Joining the Conversation

Physics is like sex: sure, it may give some practical results, but that’s not why we do it.” – Richard Feynman

With this quote, Anthropology professor Jerry Moore concluded his keynote speech at the 17th annual Southern California Conference on Undergraduate Research (SCCUR), held this year at CSU Dominguez Hills. Moore’s point, in an address titled “Undergraduate Research in Difficult Times,” is that there is something wonderfully satisfying and pleasurable about university research that cannot be replaced by trade schools and technical training programs. People may see academic pursuits as a luxury in this slumping economy, but Moore argues that there must always be a place where people can learn, wonder, and discover. Research, as Moore puts it, is the best way to learn.

This weekend, Lillian (of Scientific Lillian) and I joined 400+ participants at SCCUR 2009 in embracing and celebrating the necessity and beauty of research, particularly at the undergraduate level. I got to sit in on two oral presentation sessions (including my own) as well as spend some time looking at posters during a poster session. I was impressed by the seriousness and dedication of the presenters as well as the creativity and range of the questions and approaches that they took. From 1950s Hollywood censorship to vanity sizing in women’s jeans, the presentations definitely ran a gamut of research topics.

During my own panel, the presenters spoke on Islamophobia in the US media and Renaissance rhetorical practices in Shakespeare’s Antony and Cleopatra. Presenting last, I talked about collaborative authorship in Renaissance theatre, particularly focusing on Henry VIII and The Two Noble Kinsmen. I wasn’t especially nervous as I had already given a preliminary version of this presentation at a previous conference. But at the same time, there is always a certain amount of insecurity about how your ideas will be received.

I think academic conferences are important for this very reason. Research can be lonely, but it is so so important to find your own tribe to share your ideas with and get feedback from. In my honors research colloquia, we’re always talking about inserting ourselves into the scholarly conversation and showing our awareness of previous scholarship. Oftentimes in undergraduate literary research, this means responding to journal articles and critical theories. But at some point, we hopefully begin to engage in real life debates with the people we used to cite in our papers. We will struggle to meet their challenges and questions and eventually we will emerge the better for it. Fancy ideas are just fancy ideas until you test them against an audience and persuade them to see things your way.

Personally, I also find conferences to be a great source of motivation to get cracking on my own research project in the same way that Googling grad school CVs already makes me worry about getting published. You’re filled with a nervous energy, but its the good kind that inspires your ambition and excites the spirit. Going to a conference with 400+ presenters really hits home the fact that a lot of people are doing exactly what you’re doing so you better work harder than ever if you want a shot at the whole professor thing.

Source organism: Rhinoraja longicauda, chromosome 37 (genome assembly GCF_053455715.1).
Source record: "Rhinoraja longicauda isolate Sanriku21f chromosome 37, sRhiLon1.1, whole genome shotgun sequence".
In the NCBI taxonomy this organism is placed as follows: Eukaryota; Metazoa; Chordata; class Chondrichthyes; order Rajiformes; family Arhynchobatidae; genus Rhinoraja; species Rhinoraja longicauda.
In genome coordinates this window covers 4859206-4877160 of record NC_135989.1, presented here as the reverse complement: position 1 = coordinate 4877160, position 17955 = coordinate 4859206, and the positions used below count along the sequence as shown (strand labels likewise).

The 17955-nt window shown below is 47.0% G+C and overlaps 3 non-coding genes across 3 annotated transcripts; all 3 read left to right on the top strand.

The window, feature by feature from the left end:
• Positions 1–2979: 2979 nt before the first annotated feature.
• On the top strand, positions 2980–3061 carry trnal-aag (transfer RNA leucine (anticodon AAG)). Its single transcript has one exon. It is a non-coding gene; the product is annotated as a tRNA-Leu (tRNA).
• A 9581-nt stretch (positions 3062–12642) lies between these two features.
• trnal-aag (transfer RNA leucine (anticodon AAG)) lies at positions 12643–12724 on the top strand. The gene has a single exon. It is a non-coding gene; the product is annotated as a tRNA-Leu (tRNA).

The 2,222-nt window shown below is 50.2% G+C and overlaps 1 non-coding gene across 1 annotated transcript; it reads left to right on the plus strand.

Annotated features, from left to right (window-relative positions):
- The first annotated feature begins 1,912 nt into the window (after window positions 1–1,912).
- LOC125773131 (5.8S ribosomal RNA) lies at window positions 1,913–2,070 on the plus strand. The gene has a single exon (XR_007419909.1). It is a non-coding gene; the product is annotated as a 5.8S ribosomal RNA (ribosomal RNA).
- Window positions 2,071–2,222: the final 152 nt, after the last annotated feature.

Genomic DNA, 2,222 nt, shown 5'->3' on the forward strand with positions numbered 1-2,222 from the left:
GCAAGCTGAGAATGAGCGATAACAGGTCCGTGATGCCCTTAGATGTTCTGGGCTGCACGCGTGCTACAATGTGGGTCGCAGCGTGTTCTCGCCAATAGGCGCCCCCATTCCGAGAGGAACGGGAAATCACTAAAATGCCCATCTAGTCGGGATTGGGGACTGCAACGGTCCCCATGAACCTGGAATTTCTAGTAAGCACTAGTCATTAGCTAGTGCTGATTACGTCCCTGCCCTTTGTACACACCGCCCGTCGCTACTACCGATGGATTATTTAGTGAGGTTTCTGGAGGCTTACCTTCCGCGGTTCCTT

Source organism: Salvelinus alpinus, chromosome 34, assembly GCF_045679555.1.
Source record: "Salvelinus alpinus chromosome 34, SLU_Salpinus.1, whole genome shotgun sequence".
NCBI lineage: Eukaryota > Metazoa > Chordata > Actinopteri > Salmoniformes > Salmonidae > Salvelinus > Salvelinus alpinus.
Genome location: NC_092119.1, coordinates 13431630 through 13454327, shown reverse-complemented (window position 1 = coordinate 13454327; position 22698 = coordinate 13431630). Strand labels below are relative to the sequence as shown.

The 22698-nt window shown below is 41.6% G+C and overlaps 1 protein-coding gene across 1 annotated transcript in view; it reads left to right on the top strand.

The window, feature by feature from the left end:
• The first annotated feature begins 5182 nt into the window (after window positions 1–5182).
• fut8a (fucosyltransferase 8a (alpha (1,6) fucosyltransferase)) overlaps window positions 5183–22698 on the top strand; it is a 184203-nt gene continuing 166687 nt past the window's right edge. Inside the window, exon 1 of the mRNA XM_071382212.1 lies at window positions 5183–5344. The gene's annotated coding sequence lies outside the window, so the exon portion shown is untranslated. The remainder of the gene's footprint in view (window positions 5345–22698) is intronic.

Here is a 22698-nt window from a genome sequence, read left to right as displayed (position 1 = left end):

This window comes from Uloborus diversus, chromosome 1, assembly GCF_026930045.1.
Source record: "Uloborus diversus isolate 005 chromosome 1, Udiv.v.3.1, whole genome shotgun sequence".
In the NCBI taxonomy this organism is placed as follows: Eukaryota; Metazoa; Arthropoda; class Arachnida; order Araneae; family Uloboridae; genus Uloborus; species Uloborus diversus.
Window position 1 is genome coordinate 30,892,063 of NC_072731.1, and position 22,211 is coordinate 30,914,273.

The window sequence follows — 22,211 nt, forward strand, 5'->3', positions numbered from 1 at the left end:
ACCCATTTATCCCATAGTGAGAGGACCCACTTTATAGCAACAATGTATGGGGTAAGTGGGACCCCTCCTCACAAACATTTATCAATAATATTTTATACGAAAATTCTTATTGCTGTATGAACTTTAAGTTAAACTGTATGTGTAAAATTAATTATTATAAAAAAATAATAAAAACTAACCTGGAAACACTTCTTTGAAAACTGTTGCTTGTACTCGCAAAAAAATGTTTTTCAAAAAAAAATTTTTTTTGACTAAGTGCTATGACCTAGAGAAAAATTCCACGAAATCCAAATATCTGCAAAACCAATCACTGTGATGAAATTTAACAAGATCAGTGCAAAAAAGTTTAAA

Advertisements

Remember to Breathe

This week I focused on finishing up my letter of recommendation packets, which meant that I had to finish writing my statement of purpose, updating my curriculum vitae, and opening online applications for each school. This process ended up taking way longer than expected. Even with Veteran’s Day holiday in the middle of the week, I am still not done. My goal now is to finish everything and get the packets out by Monday because it’s getting perilously close to crunch time.

The only problem is I can’t decide on which introduction to use of the four that I’ve written. I worry that one is too controversial, the other too naive. I don’t know if I should bring up a favorite childhood novel or mention this-and-that theorist. I want to sound intelligent, passionate about literary research, hardworking, and capable. I want to send out a piece of writing that I will be proud of, something that accurately represents me as an English enthusiast and budding scholar and as an awesome possum human being. All in 500-1000 words. Piece of cake, right?

sccur2009

SCCUR 2009 at CSU Dominguez Hills

I think the pressure is really starting to get to me now that eighth week of Fall quarter is approaching. Next Saturday, I’m presenting my 199 research project at the Southern California Conference for Undergraduate Research (SCCUR) so my presentation has to be revised. I need to publish the latest issue for the research journal; my thesis advisor wants to see a good chunk of my senior thesis written up. And there’s quizzes, finals and grad school applications. Responsibilities are piling up. I just hope I’m not in over my head.

Its days (or weeks) like this when I need a nice pick-me-up. So here’s my happy list for today:

  • Taking a lovely stroll through campus (instead of the usual NYC power walk to class)
  • Eating spicy grilled cheese sandwiches
  • Getting a fast response from Yale about my fee waiver (brownie points from promptness!)
  • Having the whole weekend ahead of me to work on applications
  • Receiving a very nice kiss-and-make-up email from my Milton TA after everyone got mad at him for grading the midterm really hard
  • Reading Madame Bovary on my new Amazon Kindle 🙂
  • Being featured on the UCLA University Librarian’s blog (my thesis project is also the third one listed here!)

I was really excited about the last thing in a nerdy nerdy way. As an undergraduate, one sometimes worries about being seen as inexperienced, unreliable, or unprepared. You worry that people don’t take you seriously or respect your ideas. So it totally makes my day when I feel like I’m slowly being accepted into that shiny magical realm of scholarship.